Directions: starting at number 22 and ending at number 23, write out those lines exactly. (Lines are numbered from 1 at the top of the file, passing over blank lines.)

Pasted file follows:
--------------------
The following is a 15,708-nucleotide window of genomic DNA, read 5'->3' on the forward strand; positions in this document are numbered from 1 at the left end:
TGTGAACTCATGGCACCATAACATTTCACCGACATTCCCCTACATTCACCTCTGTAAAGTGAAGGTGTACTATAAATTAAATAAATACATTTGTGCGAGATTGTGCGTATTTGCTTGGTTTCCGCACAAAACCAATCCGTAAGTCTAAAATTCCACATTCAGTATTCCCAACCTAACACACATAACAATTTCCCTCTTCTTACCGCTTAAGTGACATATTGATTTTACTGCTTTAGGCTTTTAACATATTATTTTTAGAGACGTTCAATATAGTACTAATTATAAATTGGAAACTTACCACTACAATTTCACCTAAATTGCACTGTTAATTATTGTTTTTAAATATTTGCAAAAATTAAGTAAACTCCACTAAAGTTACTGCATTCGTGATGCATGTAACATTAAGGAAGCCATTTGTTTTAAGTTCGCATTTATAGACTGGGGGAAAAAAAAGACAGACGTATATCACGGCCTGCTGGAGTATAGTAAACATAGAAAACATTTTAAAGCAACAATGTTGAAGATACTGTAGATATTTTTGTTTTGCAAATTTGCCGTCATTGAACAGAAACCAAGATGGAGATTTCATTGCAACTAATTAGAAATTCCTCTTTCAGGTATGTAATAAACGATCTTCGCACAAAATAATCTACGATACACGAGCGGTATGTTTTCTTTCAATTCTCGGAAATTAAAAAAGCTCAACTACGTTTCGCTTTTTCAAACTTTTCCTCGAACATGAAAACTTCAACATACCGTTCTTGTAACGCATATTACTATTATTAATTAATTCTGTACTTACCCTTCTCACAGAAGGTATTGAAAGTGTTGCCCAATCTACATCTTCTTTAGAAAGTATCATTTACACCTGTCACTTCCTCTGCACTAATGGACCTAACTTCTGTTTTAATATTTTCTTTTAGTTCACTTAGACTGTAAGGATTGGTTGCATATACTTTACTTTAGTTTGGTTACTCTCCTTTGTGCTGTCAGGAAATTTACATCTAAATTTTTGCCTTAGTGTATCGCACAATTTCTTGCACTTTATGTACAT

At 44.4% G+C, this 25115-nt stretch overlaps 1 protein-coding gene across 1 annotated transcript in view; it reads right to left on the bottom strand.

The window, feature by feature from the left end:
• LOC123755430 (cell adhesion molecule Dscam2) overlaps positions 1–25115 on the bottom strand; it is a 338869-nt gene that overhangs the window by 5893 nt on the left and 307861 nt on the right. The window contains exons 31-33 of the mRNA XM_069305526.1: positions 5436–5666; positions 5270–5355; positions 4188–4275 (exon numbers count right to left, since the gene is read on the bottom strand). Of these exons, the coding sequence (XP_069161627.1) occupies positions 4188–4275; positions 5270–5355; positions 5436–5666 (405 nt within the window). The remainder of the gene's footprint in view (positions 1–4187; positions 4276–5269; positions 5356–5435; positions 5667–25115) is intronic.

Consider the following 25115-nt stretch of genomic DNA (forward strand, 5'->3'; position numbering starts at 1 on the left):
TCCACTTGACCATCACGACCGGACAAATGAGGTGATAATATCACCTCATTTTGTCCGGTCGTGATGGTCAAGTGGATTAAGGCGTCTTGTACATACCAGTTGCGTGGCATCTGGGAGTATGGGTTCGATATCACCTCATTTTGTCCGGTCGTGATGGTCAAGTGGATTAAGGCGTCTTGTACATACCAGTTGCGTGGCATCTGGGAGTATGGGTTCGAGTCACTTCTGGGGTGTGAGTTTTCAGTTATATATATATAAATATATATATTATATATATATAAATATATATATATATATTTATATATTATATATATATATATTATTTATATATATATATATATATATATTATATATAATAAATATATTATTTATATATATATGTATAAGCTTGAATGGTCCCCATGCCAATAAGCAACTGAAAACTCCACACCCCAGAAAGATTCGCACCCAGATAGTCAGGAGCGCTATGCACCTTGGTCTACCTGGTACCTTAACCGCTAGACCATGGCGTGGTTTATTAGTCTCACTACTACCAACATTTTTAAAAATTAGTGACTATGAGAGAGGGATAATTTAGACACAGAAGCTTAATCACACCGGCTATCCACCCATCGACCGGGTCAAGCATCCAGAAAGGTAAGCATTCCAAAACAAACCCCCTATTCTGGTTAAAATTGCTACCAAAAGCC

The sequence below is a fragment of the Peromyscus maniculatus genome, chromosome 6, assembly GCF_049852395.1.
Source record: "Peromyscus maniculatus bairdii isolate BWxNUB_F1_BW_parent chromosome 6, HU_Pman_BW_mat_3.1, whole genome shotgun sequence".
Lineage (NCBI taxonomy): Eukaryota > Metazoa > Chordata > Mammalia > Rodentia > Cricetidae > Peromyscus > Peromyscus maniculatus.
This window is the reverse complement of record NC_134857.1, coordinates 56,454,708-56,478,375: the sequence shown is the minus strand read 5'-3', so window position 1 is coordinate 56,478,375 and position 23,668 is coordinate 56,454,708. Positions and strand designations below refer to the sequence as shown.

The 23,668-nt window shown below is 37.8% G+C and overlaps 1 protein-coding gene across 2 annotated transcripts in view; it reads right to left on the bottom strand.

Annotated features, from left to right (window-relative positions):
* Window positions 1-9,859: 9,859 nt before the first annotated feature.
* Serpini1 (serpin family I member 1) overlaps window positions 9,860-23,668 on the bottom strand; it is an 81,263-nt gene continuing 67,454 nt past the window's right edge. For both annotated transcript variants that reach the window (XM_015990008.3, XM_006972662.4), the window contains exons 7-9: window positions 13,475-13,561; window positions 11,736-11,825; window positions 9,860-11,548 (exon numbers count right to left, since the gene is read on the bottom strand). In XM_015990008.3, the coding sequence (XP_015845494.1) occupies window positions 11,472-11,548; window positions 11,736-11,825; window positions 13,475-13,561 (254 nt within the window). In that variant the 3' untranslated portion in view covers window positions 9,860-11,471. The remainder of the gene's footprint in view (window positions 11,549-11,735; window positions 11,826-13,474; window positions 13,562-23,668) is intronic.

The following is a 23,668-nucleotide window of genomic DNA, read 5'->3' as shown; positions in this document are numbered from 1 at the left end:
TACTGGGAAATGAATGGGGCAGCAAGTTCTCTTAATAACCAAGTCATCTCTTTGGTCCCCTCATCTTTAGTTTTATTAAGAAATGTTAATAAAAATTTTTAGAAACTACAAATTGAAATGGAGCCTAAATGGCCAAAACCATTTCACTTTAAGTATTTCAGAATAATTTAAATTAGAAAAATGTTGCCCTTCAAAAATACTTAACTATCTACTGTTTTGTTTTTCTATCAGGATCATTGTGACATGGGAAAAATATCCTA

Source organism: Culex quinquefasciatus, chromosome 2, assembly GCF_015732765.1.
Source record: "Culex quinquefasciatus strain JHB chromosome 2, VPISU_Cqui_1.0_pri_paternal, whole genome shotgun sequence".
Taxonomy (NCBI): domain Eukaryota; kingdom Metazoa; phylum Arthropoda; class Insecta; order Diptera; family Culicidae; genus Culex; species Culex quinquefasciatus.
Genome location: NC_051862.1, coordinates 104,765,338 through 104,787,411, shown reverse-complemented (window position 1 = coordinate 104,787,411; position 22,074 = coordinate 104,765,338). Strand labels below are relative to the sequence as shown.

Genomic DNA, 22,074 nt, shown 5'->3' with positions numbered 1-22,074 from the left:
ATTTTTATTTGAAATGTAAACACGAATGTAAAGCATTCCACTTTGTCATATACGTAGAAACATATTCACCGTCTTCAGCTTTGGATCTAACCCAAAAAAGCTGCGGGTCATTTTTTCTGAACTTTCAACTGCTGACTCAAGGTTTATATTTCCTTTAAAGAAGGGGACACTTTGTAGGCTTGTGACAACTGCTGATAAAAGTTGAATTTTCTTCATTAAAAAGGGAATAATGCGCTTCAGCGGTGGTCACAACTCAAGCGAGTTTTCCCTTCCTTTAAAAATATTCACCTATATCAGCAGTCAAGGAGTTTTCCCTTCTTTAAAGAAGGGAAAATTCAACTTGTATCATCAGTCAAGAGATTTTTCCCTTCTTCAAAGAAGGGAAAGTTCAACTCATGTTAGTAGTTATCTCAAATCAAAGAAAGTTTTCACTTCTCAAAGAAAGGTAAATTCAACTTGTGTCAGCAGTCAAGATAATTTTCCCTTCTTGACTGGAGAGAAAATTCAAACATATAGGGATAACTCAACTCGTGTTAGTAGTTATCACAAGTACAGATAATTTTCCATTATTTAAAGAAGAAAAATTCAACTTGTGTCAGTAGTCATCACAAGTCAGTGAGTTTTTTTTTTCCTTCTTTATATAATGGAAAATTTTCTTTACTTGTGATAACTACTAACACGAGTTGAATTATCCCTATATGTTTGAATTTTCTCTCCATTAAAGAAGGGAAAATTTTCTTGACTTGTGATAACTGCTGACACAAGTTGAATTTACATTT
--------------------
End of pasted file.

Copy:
Genomic DNA, 22,074 nt, shown 5'->3' with positions numbered 1-22,074 from the left:
ATTTTTATTTGAAATGTAAACACGAATGTAAAGCATTCCACTTTGTCATATACGTAGAAACATATTCACCGTCTTCAGCTTTGGATCTAACCCAAAAAAGCTGCGGGTCATTTTTTCTGAACTTTCAACTGCTGACTCAAGGTTTATATTTCCTTTAAAGAAGGGGACACTTTGTAGGCTTGTGACAACTGCTGATAAAAGTTGAATTTTCTTCATTAAAAAGGGAATAATGCGCTTCAGCGGTGGTCACAACTCAAGCGAGTTTTCCCTTCCTTTAAAAATATTCACCTATATCAGCAGTCAAGGAGTTTTCCCTTCTTTAAAGAAGGGAAAATTCAACTTGTATCATCAGTCAAGAGATTTTTCCCTTCTTCAAAGAAGGGAAAGTTCAACTCATGTTAGTAGTTATCTCAAATCAAAGAAAGTTTTCACTTCTCAAAGAAAGGTAAATTCAACTTGTGTCAGCAGTCAAGATAATTTTCCCTTCTTGACTGGAGAGAAAATTCAAACATATAGGGATAACTCAACTCGTGTTAGTAGTTATCACAAGTACAGATAATTTTCCATTATTTAAAGAAGAAAAATTCAACTTGTGTCAGTAGTCATCACAAGTCAGTGAGTTTTTTTTTTCCTTCTTTATATAATGGAAAATTTTCTTTACTTGTGATAACTACTAACACGAGTTGAATTATCCCTATATGTTTGAATTTTCTCTCCATTAAAGAAGGGAAAATTTTCTTGACTTGTGATAACTGCTGACACAAGTTGAATTTACATTT